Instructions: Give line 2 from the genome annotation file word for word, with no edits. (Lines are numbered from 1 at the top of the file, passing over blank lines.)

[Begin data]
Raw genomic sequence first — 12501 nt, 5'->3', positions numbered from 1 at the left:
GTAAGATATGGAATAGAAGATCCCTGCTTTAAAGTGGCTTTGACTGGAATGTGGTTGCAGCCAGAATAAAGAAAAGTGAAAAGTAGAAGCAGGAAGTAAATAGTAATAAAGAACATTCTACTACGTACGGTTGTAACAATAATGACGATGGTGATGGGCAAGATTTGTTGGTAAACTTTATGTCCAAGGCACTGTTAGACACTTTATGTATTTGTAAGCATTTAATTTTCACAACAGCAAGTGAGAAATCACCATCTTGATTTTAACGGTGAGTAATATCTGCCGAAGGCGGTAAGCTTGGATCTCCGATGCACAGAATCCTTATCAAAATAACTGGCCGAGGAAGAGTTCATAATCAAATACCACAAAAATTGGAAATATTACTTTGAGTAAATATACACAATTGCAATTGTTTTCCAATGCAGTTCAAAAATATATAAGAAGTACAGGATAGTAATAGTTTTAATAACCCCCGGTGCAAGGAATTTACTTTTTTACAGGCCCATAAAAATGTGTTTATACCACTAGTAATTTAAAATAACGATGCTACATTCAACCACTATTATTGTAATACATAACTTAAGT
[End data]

GTAAGATATGGAATAGAAGATCCCTGCTTTAAAGTGGCTTTGACTGGAATGTGGTTGCAGCCAGAATAAAGAAAAGTGAAAAGTAGAAGCAGGAAGTAAATAGTAATAAAGAACATTCTACTACGTACGGTTGTAACAATAATGACGATGGTGATGGGCAAGATTTGTTGGTAAACTTTATGTCCAAGGCACTGTTAGACACTTTATGTATTTGTAAGCATTTAATTTTCACAACAGCAAGTGAGAAATCACCATCTTGATTTTAACGGTGAGTAATATCTGCCGAAGGCGGTAAGCTTGGATCTCCGATGCACAGAATCCTTATCAAAATAACTGGCCGAGGAAGAGTTCATAATCAAATACCACAAAAATTGGAAATATTACTTTGAGTAAATATACACAATTGCAATTGTTTTCCAATGCAGTTCAAAAATATATAAGAAGTACAGGATAGTAATAGTTTTAATAACCCCCGGTGCAAGGAATTTACTTTTTTACAGGCCCATAAAAATGTGTTTATACCACTAGTAATTTAAAATAACGATGCTACATTCAACCACTATTATTGTAATACATAACTTAAGT